How you view your body is important because it becomes the foundation of how you treat it. If, for example, your body is simply a measuring stick or a means by which to compare yourself against others then the goals and values placed on your body are very different than they would be if you considered your body more of a vessel that carried your spirit and enabled it to interact in this world.
Body image talk brings with it many issues and challenges that revolve around the impact that societal pressures have in how your body appears to fit within the society that you inhabit. And there is no question that throughout human history the body has been used as a tool for people to communicate - or at least to make assumptions. There are numerous ways that humans discern who is like them and who is not and many of these are not conscious. They are sometimes subtle differences in mannerisms and movements. These "like" movement patterns are so powerful that there are programs for sales people that are built around teaching how to recognize and mimic them because when used appropriately they are effective at creating trust - a necessary first step to making the sale.
Let's take a moment and ponder that. If there are non-obvious, non verbal actions that a person can make that can make you more likely to like them and believe them, then there must be signals that you are sending out to others in a similar way. If you aren't consciously modifying those signals then it would seem that they must be based subconsciously and, perhaps, based on the foundation of how you view your body and your self. If we know that is happening externally, imagine how much is internally affecting us without our knowledge.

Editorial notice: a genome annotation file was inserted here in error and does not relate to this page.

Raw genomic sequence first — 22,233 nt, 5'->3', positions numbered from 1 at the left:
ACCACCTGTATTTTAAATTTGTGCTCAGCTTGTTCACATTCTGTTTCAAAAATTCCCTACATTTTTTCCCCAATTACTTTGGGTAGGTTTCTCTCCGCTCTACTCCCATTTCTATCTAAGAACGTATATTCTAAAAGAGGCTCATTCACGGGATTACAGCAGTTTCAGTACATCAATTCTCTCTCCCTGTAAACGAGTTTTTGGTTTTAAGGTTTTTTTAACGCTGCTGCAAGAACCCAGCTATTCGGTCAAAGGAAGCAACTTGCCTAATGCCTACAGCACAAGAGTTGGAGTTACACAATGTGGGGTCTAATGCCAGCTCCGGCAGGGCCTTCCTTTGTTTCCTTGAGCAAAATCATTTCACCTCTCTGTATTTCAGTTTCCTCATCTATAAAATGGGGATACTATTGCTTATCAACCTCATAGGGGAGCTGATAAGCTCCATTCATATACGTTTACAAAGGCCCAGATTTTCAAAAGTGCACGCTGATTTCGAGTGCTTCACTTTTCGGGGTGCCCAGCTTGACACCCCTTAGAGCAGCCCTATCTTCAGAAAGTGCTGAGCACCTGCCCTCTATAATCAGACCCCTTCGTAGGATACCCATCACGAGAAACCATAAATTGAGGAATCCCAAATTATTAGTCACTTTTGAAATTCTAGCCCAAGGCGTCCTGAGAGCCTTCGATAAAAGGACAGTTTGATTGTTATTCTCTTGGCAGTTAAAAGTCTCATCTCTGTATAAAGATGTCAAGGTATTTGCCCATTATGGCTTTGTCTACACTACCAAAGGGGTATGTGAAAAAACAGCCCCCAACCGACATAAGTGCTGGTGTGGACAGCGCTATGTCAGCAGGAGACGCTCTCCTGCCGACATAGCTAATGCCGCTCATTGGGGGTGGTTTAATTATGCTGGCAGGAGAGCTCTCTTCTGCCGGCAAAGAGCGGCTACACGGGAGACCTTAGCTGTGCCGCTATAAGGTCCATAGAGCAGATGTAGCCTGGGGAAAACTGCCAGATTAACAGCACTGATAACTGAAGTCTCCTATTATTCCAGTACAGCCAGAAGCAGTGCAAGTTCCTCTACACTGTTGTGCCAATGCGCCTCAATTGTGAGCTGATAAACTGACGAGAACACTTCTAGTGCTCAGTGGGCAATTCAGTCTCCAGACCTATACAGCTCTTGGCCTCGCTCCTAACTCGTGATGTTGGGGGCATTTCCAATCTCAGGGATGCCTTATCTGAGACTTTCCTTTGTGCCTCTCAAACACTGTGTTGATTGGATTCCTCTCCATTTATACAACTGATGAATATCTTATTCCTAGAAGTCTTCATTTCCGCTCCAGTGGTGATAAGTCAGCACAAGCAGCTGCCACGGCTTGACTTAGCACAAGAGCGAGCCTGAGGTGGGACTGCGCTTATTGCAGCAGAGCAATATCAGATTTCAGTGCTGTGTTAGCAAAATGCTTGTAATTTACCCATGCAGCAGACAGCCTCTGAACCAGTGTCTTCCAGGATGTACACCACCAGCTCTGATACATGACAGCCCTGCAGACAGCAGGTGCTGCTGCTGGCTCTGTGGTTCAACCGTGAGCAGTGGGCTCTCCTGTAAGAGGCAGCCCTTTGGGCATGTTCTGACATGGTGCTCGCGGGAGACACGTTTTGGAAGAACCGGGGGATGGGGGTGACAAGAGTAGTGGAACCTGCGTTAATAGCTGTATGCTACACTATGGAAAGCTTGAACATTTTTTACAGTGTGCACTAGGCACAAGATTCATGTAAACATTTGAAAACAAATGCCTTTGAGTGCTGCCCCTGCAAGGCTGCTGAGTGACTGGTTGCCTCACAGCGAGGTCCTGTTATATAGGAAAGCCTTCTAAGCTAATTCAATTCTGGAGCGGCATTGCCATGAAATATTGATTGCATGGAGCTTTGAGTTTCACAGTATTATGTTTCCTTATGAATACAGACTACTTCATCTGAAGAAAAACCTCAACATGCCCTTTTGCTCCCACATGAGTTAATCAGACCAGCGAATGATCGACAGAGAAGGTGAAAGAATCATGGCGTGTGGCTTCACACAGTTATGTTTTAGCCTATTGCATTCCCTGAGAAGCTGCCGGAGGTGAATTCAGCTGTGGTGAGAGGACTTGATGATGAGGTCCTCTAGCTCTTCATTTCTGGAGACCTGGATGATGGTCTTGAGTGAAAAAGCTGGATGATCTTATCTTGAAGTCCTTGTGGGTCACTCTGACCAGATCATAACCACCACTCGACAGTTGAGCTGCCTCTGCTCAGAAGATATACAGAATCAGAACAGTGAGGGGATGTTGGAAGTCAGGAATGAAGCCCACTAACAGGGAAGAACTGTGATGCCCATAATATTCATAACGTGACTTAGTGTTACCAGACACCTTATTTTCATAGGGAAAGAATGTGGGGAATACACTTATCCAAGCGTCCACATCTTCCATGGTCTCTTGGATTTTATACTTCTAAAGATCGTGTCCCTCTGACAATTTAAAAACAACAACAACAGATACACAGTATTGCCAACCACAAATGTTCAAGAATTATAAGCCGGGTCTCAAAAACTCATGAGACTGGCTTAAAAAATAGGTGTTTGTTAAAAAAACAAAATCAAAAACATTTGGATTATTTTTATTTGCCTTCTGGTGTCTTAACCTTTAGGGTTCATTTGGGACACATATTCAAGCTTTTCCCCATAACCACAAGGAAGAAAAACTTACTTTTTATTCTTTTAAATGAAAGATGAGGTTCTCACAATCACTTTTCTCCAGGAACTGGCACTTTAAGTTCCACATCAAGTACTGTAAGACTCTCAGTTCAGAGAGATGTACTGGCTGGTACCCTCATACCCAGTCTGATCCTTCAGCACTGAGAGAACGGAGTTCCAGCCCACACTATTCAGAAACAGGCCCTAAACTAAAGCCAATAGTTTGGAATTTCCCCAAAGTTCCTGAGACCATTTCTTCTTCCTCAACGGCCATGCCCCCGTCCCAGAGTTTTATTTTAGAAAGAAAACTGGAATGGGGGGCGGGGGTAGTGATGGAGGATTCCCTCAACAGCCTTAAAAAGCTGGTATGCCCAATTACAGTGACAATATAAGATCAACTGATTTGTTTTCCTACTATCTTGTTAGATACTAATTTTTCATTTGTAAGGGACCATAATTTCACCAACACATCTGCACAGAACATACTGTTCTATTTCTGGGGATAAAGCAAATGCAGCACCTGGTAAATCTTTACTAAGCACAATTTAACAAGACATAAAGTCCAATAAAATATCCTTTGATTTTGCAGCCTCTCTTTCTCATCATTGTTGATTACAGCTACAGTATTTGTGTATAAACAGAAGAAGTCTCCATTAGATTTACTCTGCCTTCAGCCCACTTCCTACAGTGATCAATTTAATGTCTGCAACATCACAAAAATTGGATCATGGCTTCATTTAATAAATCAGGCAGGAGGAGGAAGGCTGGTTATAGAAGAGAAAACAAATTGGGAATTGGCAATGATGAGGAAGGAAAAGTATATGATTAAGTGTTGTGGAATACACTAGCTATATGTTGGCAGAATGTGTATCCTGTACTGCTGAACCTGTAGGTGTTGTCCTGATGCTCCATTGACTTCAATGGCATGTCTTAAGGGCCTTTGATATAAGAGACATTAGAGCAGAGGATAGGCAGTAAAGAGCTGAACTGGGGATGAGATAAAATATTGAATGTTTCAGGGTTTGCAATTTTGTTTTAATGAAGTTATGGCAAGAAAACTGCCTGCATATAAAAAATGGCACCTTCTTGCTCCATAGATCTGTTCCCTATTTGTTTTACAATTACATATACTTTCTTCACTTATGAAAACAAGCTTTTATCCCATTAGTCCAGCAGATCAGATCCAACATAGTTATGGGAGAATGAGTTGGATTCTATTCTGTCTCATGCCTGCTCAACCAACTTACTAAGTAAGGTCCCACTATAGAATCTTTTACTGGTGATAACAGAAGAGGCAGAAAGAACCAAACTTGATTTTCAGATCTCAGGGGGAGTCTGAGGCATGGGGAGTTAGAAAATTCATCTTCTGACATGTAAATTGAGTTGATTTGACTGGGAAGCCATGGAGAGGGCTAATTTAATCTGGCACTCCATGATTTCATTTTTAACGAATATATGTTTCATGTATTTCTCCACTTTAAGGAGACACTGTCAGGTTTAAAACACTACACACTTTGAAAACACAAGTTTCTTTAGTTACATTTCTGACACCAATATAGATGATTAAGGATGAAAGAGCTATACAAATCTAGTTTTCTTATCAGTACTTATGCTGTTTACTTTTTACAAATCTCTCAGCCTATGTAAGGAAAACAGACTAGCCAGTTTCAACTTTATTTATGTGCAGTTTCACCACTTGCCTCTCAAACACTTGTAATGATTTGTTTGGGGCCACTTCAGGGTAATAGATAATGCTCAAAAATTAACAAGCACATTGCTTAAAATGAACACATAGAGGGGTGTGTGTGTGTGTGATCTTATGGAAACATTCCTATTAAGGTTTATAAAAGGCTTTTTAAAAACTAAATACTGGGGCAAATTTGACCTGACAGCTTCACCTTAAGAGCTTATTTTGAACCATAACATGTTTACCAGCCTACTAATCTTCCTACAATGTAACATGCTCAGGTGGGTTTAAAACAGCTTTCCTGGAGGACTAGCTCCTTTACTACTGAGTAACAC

In my career I have had the opportunity to work with people of all shapes, sizes and fitness levels and can tell you that - as surprising as it may seem - having a body that fits the societal ideal is not the path to loving your body. Loving your body comes from shifting how you view it. Changing your paradigm to one of appreciation is not only the way to reducing the inner conflict it is also the basis for creating change.
I realize that this can be a hard concept to grasp, 'if I like it as it is, why would I want to change?' is far more understandable. For me, the answer lies in the difference between 'happy' and 'satiated'. Wanting to do better or achieve greater is not at odds with being happy with your current level.
This idea is not outside of our thinking for many areas; a competitive athlete can be very happy with a finish but still want to do better, a researcher can be happy with the work and search for ways to do it better, an actor can appreciate the level of performance and still strive for becoming better. In fact, this striving to do better is a desirable passionate driving force yet when it comes to our bodies this model is tossed aside for the all-too-often one of battling the enemy.
Your body is going to be with you your entire life. If it is not supporting you in the way that you want, think about how you can do a better job being happy with it for all that it does. Start with appreciation then, if there are things you would like to be different, use the body building technique of focusing on what you want it to be like. That's right, I said body building, because they spend so much time looking at their bodies and imagining what they want it to look like. They know that focusing your attention on what you don't want, or on what is, will only hinder your ability to create what you want. The goal is to reduce the inner conflict and focus all of your power toward one direction.
Whether that direction is fat loss, muscle gain or even more serious health issues, your best results will come through getting your entire self working as a unified team. After all, you are in this together.
As always, let me know how I can help.